Journal Article

THE VEIL OF ALLEGORY IN HAWTHORNE'S <i>THE BLITHEDALE ROMANCE</i>

Brian M. Britt

in Literature and Theology

Volume 10, issue 1, pages 44-57
Published in print March 1996 | ISSN: 0269-1205
e-ISSN: 1477-4623 | DOI: http://dx.doi.org/10.1093/litthe/10.1.44
THE VEIL OF ALLEGORY IN HAWTHORNE'S THE BLITHEDALE ROMANCE

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When Nathaniel Hawthorne fictionalized his Brook Farm experience in The Blithedak Romance, he named his narrator and central character Miles Coverdale, the first person to publish a complete English translation of the Bible. Hawthorne's novel and journals say almost nothing about translation, but they are filled with allegory and symbolism. This essay examines The Blithedale Romance m the light of Walter Benjamin's ideas of translation and allegory. Compering ideas of the world—socialism, feminism, occultism, aestheticism, and Puritanism—collide in the novel. The result is a fragmented narrative that distorts what it depicts—particularly the women characters—and a metanarrative on the limitations of storytelling as translation.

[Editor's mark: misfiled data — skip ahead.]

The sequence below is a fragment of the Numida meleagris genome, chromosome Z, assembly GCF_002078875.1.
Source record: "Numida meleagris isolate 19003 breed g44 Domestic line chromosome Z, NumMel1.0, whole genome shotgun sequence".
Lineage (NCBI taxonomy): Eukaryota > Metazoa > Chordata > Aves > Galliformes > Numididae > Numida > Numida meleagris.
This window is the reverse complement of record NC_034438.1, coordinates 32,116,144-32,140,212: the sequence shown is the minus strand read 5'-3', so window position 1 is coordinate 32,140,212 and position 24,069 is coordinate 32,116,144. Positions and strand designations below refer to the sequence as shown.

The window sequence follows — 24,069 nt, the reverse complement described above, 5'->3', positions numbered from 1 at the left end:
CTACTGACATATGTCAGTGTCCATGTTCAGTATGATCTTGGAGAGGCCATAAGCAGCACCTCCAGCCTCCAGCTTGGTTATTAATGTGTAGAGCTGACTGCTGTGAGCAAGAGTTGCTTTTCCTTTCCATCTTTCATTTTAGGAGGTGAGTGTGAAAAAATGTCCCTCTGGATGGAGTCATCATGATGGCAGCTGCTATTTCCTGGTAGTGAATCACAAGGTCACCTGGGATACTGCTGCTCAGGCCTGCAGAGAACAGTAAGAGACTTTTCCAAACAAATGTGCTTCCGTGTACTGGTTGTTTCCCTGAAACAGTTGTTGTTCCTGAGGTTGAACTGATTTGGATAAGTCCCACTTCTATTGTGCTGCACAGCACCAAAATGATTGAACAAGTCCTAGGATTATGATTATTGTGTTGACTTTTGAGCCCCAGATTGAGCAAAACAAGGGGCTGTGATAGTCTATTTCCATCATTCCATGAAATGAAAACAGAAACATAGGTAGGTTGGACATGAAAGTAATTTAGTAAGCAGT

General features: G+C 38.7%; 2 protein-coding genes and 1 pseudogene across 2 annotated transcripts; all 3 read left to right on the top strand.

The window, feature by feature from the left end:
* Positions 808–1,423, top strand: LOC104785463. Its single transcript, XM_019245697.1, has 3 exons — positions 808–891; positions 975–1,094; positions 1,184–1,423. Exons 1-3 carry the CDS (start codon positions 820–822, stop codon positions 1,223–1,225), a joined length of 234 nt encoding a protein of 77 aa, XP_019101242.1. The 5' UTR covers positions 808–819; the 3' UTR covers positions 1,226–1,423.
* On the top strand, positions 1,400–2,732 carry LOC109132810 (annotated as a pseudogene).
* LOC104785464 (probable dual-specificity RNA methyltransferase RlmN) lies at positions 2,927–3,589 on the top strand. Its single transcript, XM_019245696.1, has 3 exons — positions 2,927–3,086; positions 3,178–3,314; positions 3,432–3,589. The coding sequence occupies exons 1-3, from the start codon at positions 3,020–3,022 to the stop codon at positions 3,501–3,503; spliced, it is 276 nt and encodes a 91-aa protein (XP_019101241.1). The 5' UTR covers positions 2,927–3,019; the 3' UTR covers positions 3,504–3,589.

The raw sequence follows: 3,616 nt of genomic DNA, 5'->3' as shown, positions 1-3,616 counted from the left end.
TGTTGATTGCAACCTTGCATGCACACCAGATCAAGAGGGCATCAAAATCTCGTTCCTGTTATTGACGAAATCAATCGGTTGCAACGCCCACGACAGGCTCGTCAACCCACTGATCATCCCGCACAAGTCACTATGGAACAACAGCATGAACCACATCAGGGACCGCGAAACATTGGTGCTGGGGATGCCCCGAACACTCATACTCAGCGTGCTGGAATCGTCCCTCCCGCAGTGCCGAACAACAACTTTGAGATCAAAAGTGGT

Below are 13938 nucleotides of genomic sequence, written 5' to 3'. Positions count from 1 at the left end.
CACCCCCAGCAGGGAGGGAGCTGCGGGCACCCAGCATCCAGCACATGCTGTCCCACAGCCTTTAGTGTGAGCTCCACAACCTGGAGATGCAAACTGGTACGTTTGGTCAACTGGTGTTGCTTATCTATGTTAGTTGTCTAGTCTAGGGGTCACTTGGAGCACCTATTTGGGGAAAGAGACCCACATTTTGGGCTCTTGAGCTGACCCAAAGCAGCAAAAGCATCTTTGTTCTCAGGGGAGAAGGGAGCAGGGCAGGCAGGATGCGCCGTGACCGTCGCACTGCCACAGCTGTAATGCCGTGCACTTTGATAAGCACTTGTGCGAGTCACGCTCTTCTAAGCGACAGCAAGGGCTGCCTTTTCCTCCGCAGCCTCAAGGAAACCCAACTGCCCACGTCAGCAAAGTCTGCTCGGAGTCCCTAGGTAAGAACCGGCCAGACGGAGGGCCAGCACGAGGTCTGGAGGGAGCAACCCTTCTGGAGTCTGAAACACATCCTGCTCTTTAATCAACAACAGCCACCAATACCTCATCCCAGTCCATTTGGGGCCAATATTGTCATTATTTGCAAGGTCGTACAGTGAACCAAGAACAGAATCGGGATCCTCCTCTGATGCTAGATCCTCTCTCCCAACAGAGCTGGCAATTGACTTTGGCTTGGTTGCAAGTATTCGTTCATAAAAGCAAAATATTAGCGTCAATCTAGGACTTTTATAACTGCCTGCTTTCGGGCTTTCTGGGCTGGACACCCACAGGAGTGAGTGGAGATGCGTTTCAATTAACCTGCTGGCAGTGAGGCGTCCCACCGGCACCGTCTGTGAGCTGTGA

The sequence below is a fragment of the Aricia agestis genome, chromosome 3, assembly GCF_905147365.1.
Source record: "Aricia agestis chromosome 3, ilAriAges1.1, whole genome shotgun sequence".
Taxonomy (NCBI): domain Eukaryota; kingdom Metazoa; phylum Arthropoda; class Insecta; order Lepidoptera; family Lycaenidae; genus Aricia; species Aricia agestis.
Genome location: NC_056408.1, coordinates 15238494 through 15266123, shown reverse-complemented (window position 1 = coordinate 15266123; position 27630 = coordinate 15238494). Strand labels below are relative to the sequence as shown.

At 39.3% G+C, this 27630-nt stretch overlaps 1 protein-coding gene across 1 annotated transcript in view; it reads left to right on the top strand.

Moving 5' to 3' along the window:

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Subjects: Literature ; Religion and Art, Literature, and Music

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